A Poem About Poems About Vietnam
J O N S T A L L W O R T H Y
The spotlights had you covered [thunder in the wings]. In the combat zones and in the Circle, darkness. Under the muzzles of the microphones you opened fire, and a phalanx of loudspeakers shook on the wall; but all your cartridges were blanks when you were at the Albert Hall.
Lord George Byron cared for Greece, Auden and Cornford cared for Spain, confronted bullets and disease to make their poems meaning plain; but you-by what right did you wear suffering like a service medal, numbing the nerve that they laid bare, when you were at the Albert Hall?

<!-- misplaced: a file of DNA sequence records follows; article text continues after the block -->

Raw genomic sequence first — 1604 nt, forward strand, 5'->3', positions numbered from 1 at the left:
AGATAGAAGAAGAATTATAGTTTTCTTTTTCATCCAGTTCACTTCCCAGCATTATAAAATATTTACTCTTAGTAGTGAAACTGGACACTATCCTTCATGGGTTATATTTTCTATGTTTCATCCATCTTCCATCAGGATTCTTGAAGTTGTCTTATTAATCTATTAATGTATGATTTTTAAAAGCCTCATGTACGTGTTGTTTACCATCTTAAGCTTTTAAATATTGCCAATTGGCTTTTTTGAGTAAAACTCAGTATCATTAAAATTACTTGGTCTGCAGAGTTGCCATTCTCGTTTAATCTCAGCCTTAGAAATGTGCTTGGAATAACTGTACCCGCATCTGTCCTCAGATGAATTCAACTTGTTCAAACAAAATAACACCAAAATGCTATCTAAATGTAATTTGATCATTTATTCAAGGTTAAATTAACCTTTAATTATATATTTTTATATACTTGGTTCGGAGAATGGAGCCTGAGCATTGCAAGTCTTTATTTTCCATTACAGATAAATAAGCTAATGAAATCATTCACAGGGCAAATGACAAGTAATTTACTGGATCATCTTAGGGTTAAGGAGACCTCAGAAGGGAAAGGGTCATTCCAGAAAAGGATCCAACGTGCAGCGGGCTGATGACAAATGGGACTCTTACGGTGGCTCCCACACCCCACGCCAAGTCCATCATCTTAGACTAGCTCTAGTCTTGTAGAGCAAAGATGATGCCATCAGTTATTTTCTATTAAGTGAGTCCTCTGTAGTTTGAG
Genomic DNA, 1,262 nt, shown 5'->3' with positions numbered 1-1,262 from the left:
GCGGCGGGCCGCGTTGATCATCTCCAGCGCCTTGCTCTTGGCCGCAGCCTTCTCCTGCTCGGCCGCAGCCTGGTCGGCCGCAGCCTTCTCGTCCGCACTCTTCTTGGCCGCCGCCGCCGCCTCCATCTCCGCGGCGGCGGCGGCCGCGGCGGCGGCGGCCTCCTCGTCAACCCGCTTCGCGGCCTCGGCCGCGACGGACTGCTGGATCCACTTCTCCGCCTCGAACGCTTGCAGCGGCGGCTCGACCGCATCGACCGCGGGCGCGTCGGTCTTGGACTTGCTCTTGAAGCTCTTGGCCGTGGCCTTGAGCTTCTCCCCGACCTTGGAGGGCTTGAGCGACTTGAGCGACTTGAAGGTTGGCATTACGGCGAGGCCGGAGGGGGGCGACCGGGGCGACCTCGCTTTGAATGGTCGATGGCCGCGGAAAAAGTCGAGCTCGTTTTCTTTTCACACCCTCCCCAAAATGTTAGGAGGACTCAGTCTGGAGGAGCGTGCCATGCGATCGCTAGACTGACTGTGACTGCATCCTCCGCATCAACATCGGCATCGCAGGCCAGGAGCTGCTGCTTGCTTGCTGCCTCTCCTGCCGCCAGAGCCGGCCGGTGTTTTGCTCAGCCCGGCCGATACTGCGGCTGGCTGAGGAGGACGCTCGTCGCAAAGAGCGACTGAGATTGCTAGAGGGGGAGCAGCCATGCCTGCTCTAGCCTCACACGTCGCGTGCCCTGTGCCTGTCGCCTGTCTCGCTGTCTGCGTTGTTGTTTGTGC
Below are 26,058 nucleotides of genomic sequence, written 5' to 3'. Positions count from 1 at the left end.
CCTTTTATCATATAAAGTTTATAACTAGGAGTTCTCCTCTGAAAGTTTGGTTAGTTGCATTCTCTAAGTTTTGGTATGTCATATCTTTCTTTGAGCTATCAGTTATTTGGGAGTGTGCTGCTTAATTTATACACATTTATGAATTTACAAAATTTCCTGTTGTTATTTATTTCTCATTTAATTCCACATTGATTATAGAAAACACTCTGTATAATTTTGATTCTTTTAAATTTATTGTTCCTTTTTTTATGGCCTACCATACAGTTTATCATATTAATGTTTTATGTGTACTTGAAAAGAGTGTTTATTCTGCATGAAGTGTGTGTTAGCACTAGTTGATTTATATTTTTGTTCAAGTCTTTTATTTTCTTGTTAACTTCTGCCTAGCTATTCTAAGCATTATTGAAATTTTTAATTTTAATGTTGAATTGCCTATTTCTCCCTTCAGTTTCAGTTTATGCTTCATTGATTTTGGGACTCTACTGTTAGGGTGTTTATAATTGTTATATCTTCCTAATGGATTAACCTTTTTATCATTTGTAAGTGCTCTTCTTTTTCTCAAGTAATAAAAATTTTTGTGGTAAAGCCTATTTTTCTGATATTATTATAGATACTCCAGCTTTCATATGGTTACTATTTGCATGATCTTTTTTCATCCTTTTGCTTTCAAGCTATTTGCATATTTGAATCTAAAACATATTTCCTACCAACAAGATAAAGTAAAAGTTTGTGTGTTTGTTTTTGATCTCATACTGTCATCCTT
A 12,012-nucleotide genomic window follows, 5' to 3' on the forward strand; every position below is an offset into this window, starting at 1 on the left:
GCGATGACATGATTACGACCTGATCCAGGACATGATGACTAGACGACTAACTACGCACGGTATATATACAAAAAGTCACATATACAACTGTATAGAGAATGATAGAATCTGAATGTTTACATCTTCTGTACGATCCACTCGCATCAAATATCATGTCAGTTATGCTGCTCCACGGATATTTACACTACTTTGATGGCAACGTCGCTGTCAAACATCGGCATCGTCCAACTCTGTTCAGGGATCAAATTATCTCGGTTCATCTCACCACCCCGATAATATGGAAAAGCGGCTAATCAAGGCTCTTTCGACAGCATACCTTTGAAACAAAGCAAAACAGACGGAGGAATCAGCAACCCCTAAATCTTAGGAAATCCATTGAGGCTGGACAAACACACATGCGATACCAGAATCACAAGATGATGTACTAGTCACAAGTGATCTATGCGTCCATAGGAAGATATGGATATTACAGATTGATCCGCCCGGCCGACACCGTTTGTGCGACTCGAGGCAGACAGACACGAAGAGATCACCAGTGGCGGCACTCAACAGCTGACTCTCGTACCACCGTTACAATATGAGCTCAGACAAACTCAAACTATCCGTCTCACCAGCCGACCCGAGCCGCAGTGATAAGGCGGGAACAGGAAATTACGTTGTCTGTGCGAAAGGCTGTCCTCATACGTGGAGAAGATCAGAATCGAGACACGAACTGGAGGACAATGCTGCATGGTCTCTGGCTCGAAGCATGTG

The poets of another time- Owen with a rifle-butt between his paper and the slime, Donne quitting Her pillow to cut a quill-knew that in love and war dispatches from the front are all. We believe them, they were there, when you were at the Albert Hall.
Poet, they whisper in their sleep louder from underground than all the mikes that hung upon your lips when you were at the Albert Hall.